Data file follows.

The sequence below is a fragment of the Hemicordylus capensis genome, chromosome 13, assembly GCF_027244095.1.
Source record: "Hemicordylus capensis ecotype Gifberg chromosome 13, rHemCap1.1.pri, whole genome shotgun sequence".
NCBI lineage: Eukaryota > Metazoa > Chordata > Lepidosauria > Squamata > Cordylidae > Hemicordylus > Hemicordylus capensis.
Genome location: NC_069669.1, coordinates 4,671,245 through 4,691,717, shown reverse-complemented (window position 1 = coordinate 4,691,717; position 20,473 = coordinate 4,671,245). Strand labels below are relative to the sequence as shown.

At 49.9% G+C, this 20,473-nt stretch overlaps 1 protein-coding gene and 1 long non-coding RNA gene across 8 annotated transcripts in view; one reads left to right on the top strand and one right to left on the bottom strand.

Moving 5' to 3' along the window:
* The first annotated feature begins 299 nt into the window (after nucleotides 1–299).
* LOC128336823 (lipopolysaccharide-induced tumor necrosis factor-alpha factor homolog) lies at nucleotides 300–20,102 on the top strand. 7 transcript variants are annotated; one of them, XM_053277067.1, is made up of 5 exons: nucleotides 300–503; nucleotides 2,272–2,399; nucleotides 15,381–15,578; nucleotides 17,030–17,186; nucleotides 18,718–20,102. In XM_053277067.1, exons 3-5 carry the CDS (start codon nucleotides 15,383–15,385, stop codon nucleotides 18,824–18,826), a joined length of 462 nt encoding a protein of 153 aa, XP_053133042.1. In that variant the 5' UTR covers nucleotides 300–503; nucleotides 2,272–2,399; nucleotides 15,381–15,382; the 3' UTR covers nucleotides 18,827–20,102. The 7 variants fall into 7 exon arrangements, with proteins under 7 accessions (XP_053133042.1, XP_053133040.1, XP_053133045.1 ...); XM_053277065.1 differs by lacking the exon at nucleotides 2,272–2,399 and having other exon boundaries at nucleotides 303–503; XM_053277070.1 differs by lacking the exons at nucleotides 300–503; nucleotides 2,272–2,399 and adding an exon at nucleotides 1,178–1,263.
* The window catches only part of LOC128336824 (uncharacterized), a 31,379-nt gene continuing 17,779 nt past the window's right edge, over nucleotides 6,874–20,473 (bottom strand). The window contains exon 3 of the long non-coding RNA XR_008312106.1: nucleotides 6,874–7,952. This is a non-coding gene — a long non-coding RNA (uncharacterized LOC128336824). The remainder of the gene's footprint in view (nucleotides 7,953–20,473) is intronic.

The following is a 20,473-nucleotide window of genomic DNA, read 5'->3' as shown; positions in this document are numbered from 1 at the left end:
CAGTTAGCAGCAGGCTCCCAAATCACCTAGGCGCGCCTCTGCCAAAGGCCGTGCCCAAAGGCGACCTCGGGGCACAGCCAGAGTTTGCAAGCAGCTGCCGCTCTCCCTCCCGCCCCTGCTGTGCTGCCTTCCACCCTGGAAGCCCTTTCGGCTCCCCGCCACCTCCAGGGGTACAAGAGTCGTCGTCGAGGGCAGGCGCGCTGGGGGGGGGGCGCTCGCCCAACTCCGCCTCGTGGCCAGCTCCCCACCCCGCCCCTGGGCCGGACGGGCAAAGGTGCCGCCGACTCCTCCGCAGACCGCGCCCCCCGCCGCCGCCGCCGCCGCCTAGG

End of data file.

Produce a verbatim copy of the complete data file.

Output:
The sequence below is a fragment of the Hemicordylus capensis genome, chromosome 13, assembly GCF_027244095.1.
Source record: "Hemicordylus capensis ecotype Gifberg chromosome 13, rHemCap1.1.pri, whole genome shotgun sequence".
NCBI lineage: Eukaryota > Metazoa > Chordata > Lepidosauria > Squamata > Cordylidae > Hemicordylus > Hemicordylus capensis.
Genome location: NC_069669.1, coordinates 4,671,245 through 4,691,717, shown reverse-complemented (window position 1 = coordinate 4,691,717; position 20,473 = coordinate 4,671,245). Strand labels below are relative to the sequence as shown.

At 49.9% G+C, this 20,473-nt stretch overlaps 1 protein-coding gene and 1 long non-coding RNA gene across 8 annotated transcripts in view; one reads left to right on the top strand and one right to left on the bottom strand.

Moving 5' to 3' along the window:
* The first annotated feature begins 299 nt into the window (after nucleotides 1–299).
* LOC128336823 (lipopolysaccharide-induced tumor necrosis factor-alpha factor homolog) lies at nucleotides 300–20,102 on the top strand. 7 transcript variants are annotated; one of them, XM_053277067.1, is made up of 5 exons: nucleotides 300–503; nucleotides 2,272–2,399; nucleotides 15,381–15,578; nucleotides 17,030–17,186; nucleotides 18,718–20,102. In XM_053277067.1, exons 3-5 carry the CDS (start codon nucleotides 15,383–15,385, stop codon nucleotides 18,824–18,826), a joined length of 462 nt encoding a protein of 153 aa, XP_053133042.1. In that variant the 5' UTR covers nucleotides 300–503; nucleotides 2,272–2,399; nucleotides 15,381–15,382; the 3' UTR covers nucleotides 18,827–20,102. The 7 variants fall into 7 exon arrangements, with proteins under 7 accessions (XP_053133042.1, XP_053133040.1, XP_053133045.1 ...); XM_053277065.1 differs by lacking the exon at nucleotides 2,272–2,399 and having other exon boundaries at nucleotides 303–503; XM_053277070.1 differs by lacking the exons at nucleotides 300–503; nucleotides 2,272–2,399 and adding an exon at nucleotides 1,178–1,263.
* The window catches only part of LOC128336824 (uncharacterized), a 31,379-nt gene continuing 17,779 nt past the window's right edge, over nucleotides 6,874–20,473 (bottom strand). The window contains exon 3 of the long non-coding RNA XR_008312106.1: nucleotides 6,874–7,952. This is a non-coding gene — a long non-coding RNA (uncharacterized LOC128336824). The remainder of the gene's footprint in view (nucleotides 7,953–20,473) is intronic.

The following is a 20,473-nucleotide window of genomic DNA, read 5'->3' as shown; positions in this document are numbered from 1 at the left end:
CAGTTAGCAGCAGGCTCCCAAATCACCTAGGCGCGCCTCTGCCAAAGGCCGTGCCCAAAGGCGACCTCGGGGCACAGCCAGAGTTTGCAAGCAGCTGCCGCTCTCCCTCCCGCCCCTGCTGTGCTGCCTTCCACCCTGGAAGCCCTTTCGGCTCCCCGCCACCTCCAGGGGTACAAGAGTCGTCGTCGAGGGCAGGCGCGCTGGGGGGGGGGCGCTCGCCCAACTCCGCCTCGTGGCCAGCTCCCCACCCCGCCCCTGGGCCGGACGGGCAAAGGTGCCGCCGACTCCTCCGCAGACCGCGCCCCCCGCCGCCGCCGCCGCCGCCTAGG